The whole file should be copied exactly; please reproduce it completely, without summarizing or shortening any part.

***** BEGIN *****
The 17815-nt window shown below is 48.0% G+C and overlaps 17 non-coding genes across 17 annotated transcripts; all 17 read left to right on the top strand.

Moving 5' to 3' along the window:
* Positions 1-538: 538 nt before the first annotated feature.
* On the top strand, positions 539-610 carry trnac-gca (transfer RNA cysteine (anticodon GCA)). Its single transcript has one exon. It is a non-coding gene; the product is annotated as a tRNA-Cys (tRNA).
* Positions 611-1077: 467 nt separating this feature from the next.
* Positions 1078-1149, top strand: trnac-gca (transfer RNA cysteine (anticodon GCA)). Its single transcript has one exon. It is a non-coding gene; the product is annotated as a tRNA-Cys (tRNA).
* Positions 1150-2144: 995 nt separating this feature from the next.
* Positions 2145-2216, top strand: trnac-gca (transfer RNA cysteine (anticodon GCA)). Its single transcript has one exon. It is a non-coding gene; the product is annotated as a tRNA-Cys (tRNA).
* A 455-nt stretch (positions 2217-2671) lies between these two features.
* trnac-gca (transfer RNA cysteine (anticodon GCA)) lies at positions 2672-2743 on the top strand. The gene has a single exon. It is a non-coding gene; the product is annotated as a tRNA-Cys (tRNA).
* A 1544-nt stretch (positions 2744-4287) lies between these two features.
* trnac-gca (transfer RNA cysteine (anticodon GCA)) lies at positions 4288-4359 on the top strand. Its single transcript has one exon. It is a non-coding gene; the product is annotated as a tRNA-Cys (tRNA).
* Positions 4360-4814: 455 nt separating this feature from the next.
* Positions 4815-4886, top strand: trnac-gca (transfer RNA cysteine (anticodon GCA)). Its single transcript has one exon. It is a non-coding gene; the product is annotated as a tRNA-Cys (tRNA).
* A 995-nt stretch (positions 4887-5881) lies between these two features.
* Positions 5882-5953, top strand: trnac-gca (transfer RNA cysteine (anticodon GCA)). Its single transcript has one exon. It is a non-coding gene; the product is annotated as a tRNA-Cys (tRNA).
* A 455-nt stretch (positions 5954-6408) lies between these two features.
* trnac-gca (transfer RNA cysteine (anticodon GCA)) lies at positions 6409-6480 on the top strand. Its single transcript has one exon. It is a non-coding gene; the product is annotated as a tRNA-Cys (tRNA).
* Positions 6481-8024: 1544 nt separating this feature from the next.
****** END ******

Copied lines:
The 17815-nt window shown below is 48.0% G+C and overlaps 17 non-coding genes across 17 annotated transcripts; all 17 read left to right on the top strand.

Moving 5' to 3' along the window:
* Positions 1-538: 538 nt before the first annotated feature.
* On the top strand, positions 539-610 carry trnac-gca (transfer RNA cysteine (anticodon GCA)). Its single transcript has one exon. It is a non-coding gene; the product is annotated as a tRNA-Cys (tRNA).
* Positions 611-1077: 467 nt separating this feature from the next.
* Positions 1078-1149, top strand: trnac-gca (transfer RNA cysteine (anticodon GCA)). Its single transcript has one exon. It is a non-coding gene; the product is annotated as a tRNA-Cys (tRNA).
* Positions 1150-2144: 995 nt separating this feature from the next.
* Positions 2145-2216, top strand: trnac-gca (transfer RNA cysteine (anticodon GCA)). Its single transcript has one exon. It is a non-coding gene; the product is annotated as a tRNA-Cys (tRNA).
* A 455-nt stretch (positions 2217-2671) lies between these two features.
* trnac-gca (transfer RNA cysteine (anticodon GCA)) lies at positions 2672-2743 on the top strand. The gene has a single exon. It is a non-coding gene; the product is annotated as a tRNA-Cys (tRNA).
* A 1544-nt stretch (positions 2744-4287) lies between these two features.
* trnac-gca (transfer RNA cysteine (anticodon GCA)) lies at positions 4288-4359 on the top strand. Its single transcript has one exon. It is a non-coding gene; the product is annotated as a tRNA-Cys (tRNA).
* Positions 4360-4814: 455 nt separating this feature from the next.
* Positions 4815-4886, top strand: trnac-gca (transfer RNA cysteine (anticodon GCA)). Its single transcript has one exon. It is a non-coding gene; the product is annotated as a tRNA-Cys (tRNA).
* A 995-nt stretch (positions 4887-5881) lies between these two features.
* Positions 5882-5953, top strand: trnac-gca (transfer RNA cysteine (anticodon GCA)). Its single transcript has one exon. It is a non-coding gene; the product is annotated as a tRNA-Cys (tRNA).
* A 455-nt stretch (positions 5954-6408) lies between these two features.
* trnac-gca (transfer RNA cysteine (anticodon GCA)) lies at positions 6409-6480 on the top strand. Its single transcript has one exon. It is a non-coding gene; the product is annotated as a tRNA-Cys (tRNA).
* Positions 6481-8024: 1544 nt separating this feature from the next.